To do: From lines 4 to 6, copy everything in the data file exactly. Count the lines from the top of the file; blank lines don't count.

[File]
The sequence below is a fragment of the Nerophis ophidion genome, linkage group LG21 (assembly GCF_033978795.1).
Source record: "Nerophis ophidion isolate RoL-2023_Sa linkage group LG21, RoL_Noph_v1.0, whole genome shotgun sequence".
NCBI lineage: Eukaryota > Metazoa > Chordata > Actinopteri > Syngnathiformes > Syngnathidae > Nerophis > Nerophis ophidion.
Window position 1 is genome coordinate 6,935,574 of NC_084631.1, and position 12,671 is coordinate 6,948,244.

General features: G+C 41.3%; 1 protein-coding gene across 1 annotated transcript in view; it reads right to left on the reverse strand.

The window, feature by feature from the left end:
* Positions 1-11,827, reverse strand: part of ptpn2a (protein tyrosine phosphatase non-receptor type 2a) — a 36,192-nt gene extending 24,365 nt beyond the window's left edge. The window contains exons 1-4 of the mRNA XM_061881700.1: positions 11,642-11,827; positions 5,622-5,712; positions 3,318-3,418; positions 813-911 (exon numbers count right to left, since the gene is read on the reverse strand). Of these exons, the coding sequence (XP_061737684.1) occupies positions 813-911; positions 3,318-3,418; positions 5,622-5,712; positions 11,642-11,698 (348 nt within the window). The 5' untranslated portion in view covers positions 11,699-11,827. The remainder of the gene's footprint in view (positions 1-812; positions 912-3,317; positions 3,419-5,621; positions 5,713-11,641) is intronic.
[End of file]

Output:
Window position 1 is genome coordinate 6,935,574 of NC_084631.1, and position 12,671 is coordinate 6,948,244.

General features: G+C 41.3%; 1 protein-coding gene across 1 annotated transcript in view; it reads right to left on the reverse strand.

The window, feature by feature from the left end: